Are the new digital music business models already broken beyond repair?
Copyright , Internet / April 2009
UK

COPYRIGHT Internet At the beginning of April an almighty row broke out between Google owned YouTube and the UK’s PRS for Music which was escalated after the online site took down all “premium” music videos saying that it had been unable to reach a rights deal with the main songwriters’ collection society. Youtube said the PRS, who represent British songwriters and music publishers, was asking it to pay “many, many times” more than the previous licensing agreement that has expired. “The costs are simply prohibitive for us – under PRS’s proposed terms, we would lose significant amounts of money with every playback,” the company said in a blog on Monday saying that the move was a “painful decision” as they argue that potential advertising revenues would never be enough to pay PRS’s proposed rate. PRS argue that YouTube are using the licence renewal to try and pay less money, while adding that they are basing their royalty demands on rates set by the UK Copyright Tribunal on digital royalties.  The move is the latest sign of the tension between YouTube and the music industry as both sides try to develop workable business models for the digital age – but also…

US Radio royalty rate row rumbles on
Copyright , Record Labels / April 2009
USA

COPYRIGHT Record labels, radio Traditionally US radio stations, unlike their European counterparts, haven’t had to pay the owners of sound recordings (usually record companies) to play recorded music, arguing that the exposure on radio benefits the recording artists and record labels by stimulating record sales. But moves are afoot to introduce a statutory royalty and Smashing Pumpkins front man Billy Corgan made a rare public appearance in his rock-star-goes-to-Washington suit and tie to face questions by the House Judiciary Committee on Capitol Hill where Corgan spoke out in favor of a bill that would require broadcasters to compensate performers for radio airplay of their songs saying that it was simply unfair that artists, and their labels, received nothing from radio stations which had built their entire businesses around music the labels and artists had, respectively, funded and created adding saying: “I was able to find an audience, in no small measure, because of the long support of my music by terrestrial radio. I am a big fan of radio, and am very interested in its continued health and well being. Terrestrial radio has helped me to discover many of the artists that became influential to my life and artistic pursuits….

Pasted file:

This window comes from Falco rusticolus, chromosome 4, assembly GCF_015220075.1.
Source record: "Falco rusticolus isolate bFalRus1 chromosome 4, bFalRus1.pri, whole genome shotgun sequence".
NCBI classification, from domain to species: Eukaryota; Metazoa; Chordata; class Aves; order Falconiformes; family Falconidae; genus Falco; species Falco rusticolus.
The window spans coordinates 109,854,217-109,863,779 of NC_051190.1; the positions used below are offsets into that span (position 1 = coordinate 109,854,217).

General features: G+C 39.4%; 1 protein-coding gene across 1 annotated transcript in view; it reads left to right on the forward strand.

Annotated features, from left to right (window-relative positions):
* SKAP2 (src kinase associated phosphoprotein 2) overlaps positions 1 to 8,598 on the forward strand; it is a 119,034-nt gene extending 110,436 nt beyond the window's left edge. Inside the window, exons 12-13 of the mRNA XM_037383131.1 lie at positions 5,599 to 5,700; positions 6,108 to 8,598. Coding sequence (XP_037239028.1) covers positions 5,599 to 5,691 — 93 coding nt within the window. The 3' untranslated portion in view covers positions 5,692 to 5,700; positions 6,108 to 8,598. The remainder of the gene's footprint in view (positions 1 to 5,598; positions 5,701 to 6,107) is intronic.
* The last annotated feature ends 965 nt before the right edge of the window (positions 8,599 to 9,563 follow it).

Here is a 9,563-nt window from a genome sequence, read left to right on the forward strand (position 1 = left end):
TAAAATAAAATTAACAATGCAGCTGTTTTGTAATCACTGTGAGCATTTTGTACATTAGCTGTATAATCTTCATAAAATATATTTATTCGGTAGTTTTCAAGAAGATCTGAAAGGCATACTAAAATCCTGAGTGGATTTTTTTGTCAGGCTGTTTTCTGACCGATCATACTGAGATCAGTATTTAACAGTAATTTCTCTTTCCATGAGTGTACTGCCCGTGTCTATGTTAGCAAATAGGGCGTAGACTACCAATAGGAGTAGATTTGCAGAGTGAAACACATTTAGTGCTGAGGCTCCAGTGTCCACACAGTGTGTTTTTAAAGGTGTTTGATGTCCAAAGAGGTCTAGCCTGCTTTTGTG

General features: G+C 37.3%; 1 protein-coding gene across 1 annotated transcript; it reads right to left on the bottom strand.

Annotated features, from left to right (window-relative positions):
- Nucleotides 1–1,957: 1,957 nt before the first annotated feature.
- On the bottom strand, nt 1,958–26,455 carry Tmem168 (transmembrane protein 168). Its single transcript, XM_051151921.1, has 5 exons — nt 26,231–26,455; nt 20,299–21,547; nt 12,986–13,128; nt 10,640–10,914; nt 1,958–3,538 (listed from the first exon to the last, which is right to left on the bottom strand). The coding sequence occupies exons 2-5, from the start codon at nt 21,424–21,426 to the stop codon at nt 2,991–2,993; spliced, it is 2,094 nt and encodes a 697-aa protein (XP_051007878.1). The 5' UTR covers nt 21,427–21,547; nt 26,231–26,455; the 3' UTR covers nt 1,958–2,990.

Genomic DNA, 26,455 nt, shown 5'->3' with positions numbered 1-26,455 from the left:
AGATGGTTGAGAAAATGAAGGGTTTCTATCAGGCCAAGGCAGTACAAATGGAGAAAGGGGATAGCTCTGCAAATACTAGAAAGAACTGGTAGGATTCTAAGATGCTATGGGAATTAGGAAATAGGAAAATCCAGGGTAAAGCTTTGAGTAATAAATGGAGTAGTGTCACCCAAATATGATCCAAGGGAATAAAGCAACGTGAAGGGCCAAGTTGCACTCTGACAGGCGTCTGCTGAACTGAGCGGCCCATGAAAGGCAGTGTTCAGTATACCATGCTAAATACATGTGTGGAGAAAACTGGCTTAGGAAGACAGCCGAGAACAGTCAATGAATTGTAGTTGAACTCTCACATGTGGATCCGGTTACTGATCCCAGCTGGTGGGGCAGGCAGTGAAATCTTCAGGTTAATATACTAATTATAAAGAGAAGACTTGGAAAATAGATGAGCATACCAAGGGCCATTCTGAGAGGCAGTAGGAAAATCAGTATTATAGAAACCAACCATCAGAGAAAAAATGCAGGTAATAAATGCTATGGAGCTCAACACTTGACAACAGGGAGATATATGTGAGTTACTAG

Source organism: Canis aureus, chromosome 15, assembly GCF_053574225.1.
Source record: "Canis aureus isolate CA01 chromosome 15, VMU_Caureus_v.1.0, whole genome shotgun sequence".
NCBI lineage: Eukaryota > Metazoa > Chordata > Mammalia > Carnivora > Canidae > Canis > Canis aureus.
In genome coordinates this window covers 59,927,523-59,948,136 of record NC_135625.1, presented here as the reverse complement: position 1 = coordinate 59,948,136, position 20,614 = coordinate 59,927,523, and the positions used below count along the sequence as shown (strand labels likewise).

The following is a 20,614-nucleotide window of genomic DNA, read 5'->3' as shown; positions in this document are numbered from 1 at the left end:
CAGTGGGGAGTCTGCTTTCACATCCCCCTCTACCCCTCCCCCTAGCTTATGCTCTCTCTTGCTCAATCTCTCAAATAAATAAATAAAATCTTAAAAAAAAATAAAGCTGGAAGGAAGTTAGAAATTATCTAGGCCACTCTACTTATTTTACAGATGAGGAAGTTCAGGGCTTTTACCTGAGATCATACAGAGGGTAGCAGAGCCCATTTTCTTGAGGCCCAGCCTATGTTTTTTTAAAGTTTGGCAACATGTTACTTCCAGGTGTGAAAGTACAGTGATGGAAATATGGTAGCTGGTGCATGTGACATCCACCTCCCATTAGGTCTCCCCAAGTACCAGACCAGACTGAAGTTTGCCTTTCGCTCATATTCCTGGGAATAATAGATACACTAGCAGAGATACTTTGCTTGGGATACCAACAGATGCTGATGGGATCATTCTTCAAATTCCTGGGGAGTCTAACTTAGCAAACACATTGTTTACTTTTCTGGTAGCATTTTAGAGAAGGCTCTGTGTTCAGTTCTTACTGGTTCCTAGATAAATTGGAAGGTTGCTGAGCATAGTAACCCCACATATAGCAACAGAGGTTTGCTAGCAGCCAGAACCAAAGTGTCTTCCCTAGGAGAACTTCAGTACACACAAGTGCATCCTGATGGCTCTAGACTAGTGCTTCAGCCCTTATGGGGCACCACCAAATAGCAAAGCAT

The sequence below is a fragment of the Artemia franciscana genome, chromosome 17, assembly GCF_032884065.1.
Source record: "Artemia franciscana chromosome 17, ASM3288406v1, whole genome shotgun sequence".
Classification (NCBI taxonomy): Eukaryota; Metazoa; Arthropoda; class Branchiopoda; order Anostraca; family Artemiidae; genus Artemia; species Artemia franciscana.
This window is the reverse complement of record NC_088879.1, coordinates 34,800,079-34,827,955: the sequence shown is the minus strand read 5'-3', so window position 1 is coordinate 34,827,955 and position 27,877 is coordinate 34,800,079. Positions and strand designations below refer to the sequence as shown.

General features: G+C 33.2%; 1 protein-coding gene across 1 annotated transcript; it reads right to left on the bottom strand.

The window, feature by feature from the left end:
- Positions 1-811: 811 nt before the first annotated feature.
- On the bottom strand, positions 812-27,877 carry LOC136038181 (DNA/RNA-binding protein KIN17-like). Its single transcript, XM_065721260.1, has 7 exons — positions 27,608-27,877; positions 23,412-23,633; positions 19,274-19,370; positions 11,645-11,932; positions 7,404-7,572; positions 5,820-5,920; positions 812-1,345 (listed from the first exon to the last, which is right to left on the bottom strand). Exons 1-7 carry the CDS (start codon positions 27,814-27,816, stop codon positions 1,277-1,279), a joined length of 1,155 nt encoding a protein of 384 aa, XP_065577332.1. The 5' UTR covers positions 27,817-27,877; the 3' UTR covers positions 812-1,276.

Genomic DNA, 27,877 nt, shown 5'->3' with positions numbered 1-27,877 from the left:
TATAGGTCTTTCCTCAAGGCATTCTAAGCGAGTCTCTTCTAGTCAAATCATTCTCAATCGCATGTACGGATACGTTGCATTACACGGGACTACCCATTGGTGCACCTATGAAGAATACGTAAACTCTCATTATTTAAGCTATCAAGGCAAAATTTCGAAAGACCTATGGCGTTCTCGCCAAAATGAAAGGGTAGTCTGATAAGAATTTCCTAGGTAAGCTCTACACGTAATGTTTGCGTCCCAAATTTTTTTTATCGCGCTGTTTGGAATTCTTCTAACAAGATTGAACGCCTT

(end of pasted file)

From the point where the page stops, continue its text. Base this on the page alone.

Are Universal being shady on digital royalties?
Artists , Contract , Record Labels / April 2009
USA

CONTRACT Artists, record labels By Cassandra Williams, postgraduate student at the College of Law There is currently a battle being fought over the rate of royalties an artist should receive for online sales.    A Los Angeles jury said the record company doesn’t have to pay producers more for songs sold online, upholding the music industry’s business model.  This decision prevents an upheaval of the music industry that would have greatly changed the financial relationship between labels and artists. Mark and Jeff Bass, brothers who own F.B.T. Productions, involved in the rapper’s early works, including his 1999 Grammy-winning album, “The Slim Shady LP,” sued Universal Music Group’s Interscope Records, accusing the music label of underpaying them on royalty payments for music downloads and mobile ring tones. The FBT v Universal case centres on the level of digital royalties that are due to artists and their collaborators. Record companies treat digital sales like physical sales, and pay artists a cut of revenue as a royalty – 12% in this case. FBT argued that digital sales are more similar to licensing deals where record companies licence the use of their recordings rather than selling actual copies. The Bass brothers, said their contract entitled…

French piracy bill accused of ‘Big Brother’ policies
Copyright , Internet / April 2009
France